US Lacrosse announced last month that it will pay for a national background screening for all adult coach members

One might guess this is a response to the recent news headlines about adults taking advantage of young athletes and the terrible impact that has on young people involved in sports. The reality is that US Lacrosse has been concerned about athlete safety for years. 

Our coach certification program has required a national background screening since 2008, and we also began requiring screenings for persons in leadership roles within the organization and with our U.S. national teams that same year.

In the fall of 2016, the US Lacrosse Insurance and Risk Management subcommittee recommended to our board of directors that this screening policy be broadened to include all adult coach members. Since then, we have been working to make this possible. 

Some might ask, why a national background check? Doesn’t our local league already do screenings? Many leagues and teams are indeed doing a great job making sure safe, trusted coaches are on the field. But we cannot be sure that local checks include national databases that might help keep predators out of our sport.

The National Center for Missing & Exploited Children (NCMEC) responded to 10,093 reports regarding possible child sex trafficking in 2017. It also notes that in 24% of the reports, reporters mentioned that they suspected or knew that additional children were targeted by the same offender.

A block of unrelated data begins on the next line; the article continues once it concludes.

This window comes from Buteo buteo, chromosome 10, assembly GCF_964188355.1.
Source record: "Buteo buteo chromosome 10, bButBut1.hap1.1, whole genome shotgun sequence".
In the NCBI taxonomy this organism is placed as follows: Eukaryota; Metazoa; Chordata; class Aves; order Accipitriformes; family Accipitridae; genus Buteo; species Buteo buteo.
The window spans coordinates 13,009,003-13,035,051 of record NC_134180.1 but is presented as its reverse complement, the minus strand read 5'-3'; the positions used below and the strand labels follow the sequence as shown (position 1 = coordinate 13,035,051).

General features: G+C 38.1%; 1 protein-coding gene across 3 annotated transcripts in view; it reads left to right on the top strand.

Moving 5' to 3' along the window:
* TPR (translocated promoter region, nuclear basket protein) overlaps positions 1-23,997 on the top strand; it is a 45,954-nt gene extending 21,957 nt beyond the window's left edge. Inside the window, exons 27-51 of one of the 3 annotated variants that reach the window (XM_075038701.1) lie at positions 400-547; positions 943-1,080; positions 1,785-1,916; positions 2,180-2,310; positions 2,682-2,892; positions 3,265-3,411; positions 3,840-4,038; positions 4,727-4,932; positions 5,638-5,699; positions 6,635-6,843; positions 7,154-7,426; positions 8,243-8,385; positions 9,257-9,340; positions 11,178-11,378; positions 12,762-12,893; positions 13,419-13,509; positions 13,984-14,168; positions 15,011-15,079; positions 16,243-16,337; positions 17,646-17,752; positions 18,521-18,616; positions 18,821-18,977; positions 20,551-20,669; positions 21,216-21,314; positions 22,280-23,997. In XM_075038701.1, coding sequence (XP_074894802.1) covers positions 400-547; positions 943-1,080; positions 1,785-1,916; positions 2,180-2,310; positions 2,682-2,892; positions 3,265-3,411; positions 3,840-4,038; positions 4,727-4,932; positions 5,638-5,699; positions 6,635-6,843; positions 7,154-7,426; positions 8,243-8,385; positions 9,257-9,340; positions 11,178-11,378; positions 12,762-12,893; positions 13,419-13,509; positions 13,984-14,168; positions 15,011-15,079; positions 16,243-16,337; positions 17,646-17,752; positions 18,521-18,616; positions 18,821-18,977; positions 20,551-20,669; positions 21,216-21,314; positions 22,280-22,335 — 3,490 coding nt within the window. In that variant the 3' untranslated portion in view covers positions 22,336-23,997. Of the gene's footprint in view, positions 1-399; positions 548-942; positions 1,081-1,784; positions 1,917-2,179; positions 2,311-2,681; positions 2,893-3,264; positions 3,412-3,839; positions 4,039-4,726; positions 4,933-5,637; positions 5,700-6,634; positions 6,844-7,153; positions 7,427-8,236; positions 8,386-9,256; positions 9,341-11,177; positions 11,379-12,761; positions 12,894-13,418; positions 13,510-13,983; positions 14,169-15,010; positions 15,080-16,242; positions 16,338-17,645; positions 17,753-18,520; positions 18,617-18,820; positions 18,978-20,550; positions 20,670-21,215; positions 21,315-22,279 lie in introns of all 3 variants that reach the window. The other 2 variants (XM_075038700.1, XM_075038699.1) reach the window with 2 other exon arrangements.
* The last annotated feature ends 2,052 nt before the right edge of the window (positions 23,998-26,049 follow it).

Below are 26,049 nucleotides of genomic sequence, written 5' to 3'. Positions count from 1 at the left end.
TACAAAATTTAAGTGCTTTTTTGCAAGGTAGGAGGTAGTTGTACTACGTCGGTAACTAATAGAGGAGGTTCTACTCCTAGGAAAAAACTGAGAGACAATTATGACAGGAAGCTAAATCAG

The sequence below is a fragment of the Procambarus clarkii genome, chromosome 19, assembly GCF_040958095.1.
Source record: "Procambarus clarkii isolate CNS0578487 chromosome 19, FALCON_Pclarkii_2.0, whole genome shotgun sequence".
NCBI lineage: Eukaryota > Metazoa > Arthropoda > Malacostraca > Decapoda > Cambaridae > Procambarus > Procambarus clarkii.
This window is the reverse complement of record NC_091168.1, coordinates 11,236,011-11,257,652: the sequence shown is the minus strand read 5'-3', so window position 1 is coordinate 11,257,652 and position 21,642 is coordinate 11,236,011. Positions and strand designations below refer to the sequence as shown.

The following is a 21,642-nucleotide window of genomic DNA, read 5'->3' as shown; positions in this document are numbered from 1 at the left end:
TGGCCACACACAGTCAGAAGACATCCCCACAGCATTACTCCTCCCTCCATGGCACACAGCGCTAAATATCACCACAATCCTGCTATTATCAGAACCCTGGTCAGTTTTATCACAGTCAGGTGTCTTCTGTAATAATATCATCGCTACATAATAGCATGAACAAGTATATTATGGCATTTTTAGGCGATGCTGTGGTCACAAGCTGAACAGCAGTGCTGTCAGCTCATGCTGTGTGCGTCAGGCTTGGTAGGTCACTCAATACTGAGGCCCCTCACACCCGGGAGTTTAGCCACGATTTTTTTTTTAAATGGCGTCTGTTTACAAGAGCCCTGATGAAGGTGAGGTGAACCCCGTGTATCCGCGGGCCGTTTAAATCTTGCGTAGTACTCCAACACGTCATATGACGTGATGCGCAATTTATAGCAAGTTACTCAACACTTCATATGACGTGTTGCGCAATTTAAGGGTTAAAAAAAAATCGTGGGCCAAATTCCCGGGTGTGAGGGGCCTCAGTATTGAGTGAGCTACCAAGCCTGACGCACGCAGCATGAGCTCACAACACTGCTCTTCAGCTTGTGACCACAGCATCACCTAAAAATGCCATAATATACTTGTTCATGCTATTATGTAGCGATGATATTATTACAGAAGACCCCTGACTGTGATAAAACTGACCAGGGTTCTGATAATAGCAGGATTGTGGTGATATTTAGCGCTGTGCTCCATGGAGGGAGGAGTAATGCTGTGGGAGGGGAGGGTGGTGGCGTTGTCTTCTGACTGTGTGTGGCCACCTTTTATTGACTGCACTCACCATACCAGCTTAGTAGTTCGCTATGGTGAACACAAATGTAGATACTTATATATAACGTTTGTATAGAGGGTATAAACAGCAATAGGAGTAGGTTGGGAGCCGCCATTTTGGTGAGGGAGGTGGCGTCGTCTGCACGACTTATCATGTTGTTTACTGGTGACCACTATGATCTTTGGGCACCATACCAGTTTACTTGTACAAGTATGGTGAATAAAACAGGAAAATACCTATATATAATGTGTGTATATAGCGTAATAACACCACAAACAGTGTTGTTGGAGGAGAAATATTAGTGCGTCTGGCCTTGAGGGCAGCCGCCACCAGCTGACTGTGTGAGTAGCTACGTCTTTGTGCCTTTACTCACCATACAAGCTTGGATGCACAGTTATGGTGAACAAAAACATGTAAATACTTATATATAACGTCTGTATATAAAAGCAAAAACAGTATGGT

It’s important for everyone in the lacrosse community to understand that most crimes against minor athletes are NOT crimes of opportunity, but planned, calculated efforts to find victims and exploit their vulnerability. These predators move from state-to-state and sport-to-sport to find opportunities.

The most recent statistics provided by the NCMEC places the number of registered sex offenders in the United States at 747,408.

As our sport grows, new coaches from various parts of the country are trusted with our children. No one at US Lacrosse or in a local lacrosse organization wants children and athletes to be victimized. 

The fact is that approximately 60% of boys and 80% of girls who are sexually victimized are abused by someone known to the child or the child's family. Relatives, friends, baby-sitters, persons in positions of authority over the child, or persons who supervise children are more likely than strangers to commit a sexual assault. 

It is with this in mind that I urge everyone to take action.
 

What Can You Do?

• Ask your Local Lacrosse Organization to require national background checks for all coaches and administrators. This is a free service being provided by US Lacrosse as part of each coach’s membership registration. 

• Ask US Lacrosse to make national background checks a mandatory requirement for coaches’ registration. Currently, the no-cost background checks are a voluntary option for coaches, but some have suggested that they become mandatory. Provide us with your feedback on this issue so that we can make an informed decision.

• Share the facts. This FAQ answers some of the main questions about US Lacrosse’s national background screening process, and further explains how to get started.

If questions, please contact the US Lacrosse Call Center at 410-235-6882. 

Dr. Bruce Griffin serves as the director for the Center for Sport Science at US Lacrosse, and is also staff liaison with the US Lacrosse Insurance and Risk Management Subcommittee.

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